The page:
Bone density screenings called DEXA scans are recommended for women ages 65 and older and men ages 70 and older, said Singer, also the Clinical Director of the National Osteoporosis Foundation.

An estimated 80 percent of women over the age of 80 have osteoporosis, said Molly Omizo, a physician with the Deschutes Osteoporosis Center in Bend.

“It’s pretty much the average for an 80-year-old woman to have osteoporotic values,” she said. “That’s a lot of people.”

Aside from exercise, people with osteoporosis benefit from the same healthy habits that everyone else does, Omizo said: Eat a balanced diet, don’t smoke and drink in moderation.

Experts recommend getting 1,000 mg of calcium per day to maintain strong bones, primarily through one’s diet rather than through supplements. For women 50 and older and men 70 and older, that increases to about 1,200 mg per day, Singer said. Vitamin D, a nutrient known to help calcium absorb into the bones, is more difficult to take in through one’s diet, and is usually included in calcium supplements.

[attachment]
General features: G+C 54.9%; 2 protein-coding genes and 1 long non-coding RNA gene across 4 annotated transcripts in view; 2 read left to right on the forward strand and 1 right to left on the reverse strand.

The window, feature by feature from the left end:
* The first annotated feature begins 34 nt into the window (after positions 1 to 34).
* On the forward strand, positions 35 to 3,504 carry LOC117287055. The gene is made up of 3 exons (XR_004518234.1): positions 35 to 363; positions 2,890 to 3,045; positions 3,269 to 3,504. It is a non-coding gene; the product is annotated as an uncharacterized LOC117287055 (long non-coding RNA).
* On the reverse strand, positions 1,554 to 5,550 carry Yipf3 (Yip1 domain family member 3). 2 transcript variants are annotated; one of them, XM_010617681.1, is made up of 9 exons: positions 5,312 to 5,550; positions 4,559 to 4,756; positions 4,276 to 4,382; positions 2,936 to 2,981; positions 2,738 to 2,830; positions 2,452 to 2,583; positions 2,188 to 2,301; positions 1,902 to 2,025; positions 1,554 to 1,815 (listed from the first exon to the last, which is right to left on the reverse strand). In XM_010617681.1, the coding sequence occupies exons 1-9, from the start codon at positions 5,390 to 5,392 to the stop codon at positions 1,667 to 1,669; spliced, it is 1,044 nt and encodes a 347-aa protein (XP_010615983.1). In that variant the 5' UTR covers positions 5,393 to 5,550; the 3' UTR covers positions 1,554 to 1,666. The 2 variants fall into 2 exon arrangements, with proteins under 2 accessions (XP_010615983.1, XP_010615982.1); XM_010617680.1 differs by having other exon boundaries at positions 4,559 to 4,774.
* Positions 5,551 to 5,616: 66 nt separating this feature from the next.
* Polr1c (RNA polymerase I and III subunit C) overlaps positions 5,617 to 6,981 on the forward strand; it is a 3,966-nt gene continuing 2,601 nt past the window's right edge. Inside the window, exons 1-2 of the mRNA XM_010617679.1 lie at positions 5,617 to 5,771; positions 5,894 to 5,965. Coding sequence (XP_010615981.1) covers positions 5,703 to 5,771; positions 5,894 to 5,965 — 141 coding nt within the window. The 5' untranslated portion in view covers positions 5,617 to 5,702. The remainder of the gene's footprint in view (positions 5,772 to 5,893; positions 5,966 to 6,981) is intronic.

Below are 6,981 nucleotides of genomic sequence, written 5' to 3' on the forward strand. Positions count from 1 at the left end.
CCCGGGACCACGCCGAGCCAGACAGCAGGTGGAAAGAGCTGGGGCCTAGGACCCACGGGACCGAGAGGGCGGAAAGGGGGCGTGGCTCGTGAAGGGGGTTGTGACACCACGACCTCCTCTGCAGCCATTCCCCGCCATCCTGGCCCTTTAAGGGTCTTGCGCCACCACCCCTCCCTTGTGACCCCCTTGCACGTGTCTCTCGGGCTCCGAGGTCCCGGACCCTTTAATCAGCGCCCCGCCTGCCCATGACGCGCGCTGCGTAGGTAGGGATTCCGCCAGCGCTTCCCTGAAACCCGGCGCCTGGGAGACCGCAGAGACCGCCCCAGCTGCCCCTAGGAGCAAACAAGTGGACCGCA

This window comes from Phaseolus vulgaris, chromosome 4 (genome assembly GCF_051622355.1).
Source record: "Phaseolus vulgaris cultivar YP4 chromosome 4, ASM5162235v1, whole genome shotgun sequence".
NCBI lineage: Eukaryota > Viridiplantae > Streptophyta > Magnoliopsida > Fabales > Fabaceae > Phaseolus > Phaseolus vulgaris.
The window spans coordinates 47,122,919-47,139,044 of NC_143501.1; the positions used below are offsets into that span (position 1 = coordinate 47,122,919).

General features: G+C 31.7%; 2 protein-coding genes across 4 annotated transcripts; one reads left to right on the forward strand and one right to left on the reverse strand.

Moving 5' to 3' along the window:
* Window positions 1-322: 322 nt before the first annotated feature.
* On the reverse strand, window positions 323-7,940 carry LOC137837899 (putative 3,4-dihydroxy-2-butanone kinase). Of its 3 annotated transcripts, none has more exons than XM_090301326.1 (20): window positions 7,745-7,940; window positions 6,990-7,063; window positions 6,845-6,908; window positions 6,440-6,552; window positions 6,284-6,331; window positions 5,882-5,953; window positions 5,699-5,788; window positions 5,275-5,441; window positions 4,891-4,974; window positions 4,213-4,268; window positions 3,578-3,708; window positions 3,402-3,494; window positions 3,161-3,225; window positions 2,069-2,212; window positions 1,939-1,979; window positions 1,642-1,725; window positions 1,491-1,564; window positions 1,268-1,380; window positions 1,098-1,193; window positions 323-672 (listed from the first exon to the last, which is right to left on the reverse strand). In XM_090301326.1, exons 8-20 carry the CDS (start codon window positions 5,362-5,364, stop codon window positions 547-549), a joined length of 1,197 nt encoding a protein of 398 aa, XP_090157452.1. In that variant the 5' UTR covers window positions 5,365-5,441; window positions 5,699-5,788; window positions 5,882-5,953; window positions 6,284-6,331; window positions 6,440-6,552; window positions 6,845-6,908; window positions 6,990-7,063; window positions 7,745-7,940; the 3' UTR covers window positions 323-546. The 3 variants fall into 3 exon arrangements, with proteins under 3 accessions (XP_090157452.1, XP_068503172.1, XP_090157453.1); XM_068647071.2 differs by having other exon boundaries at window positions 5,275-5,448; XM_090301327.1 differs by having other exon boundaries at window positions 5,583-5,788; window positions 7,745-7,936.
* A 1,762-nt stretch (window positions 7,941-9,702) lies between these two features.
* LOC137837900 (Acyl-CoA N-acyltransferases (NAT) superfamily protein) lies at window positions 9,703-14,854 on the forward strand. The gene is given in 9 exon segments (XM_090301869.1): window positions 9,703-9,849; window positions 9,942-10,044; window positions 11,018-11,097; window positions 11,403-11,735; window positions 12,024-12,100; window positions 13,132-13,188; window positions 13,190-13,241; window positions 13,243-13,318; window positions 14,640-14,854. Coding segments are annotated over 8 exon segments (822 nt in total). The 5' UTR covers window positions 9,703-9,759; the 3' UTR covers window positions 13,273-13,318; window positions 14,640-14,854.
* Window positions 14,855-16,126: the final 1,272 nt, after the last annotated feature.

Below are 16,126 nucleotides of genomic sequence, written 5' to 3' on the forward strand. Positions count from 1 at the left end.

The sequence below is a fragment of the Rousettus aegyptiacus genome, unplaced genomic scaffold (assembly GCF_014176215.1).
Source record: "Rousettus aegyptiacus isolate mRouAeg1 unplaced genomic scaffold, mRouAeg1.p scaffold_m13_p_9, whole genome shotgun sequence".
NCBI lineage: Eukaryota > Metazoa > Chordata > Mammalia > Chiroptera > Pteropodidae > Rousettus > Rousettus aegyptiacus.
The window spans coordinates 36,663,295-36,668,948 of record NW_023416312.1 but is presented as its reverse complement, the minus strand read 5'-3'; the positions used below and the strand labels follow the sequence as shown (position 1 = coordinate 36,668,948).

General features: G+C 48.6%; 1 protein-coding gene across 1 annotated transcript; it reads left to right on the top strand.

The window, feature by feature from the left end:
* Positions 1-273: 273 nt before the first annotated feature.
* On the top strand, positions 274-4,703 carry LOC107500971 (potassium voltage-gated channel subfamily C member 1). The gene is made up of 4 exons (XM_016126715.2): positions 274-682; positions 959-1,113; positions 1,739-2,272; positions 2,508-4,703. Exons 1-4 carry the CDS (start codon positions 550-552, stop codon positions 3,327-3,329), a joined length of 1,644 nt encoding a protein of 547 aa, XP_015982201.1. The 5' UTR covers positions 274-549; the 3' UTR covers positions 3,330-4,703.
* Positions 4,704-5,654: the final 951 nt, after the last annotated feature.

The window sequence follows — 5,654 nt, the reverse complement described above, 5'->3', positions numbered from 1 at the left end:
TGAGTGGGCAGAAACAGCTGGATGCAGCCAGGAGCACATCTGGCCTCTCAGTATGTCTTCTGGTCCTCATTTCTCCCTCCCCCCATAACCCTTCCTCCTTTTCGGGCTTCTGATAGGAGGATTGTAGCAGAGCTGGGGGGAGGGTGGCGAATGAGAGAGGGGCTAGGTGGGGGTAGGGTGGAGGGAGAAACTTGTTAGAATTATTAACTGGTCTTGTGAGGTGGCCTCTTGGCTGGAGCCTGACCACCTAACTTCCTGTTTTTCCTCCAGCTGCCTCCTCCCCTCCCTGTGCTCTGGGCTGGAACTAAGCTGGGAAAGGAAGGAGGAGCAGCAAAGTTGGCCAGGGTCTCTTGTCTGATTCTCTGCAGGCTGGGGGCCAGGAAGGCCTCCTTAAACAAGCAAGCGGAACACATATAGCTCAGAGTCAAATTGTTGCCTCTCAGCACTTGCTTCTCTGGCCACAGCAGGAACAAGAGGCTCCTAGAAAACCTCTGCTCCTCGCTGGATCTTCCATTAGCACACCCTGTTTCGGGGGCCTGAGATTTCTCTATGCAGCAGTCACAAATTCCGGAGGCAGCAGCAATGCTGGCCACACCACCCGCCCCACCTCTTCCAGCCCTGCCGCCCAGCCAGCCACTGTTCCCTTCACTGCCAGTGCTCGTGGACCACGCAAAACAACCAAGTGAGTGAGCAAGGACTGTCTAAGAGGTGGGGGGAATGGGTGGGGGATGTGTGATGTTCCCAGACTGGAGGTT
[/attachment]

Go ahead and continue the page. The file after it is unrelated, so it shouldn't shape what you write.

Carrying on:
The National Osteoporosis Foundation estimates 20 percent of Caucasian women age 50 and older have osteoporosis. By 2020, the foundation estimates, half of Americans over age 50 will have low bone density or osteoporosis.

In the end, Cooper and Mandeville-Bowen agreed, no two bodies are the same. Just because people have osteoporosis doesn’t mean they can be lumped into a single category.

Cooper said she’s worked with young people with osteoporosis, people in their late 40s and the more typical ones in their 80s.

“What’s going to be appropriate for these two bodies is vastly different,” she said.

— Reporter: 541-383-0304, tbannow@bendbulletin.com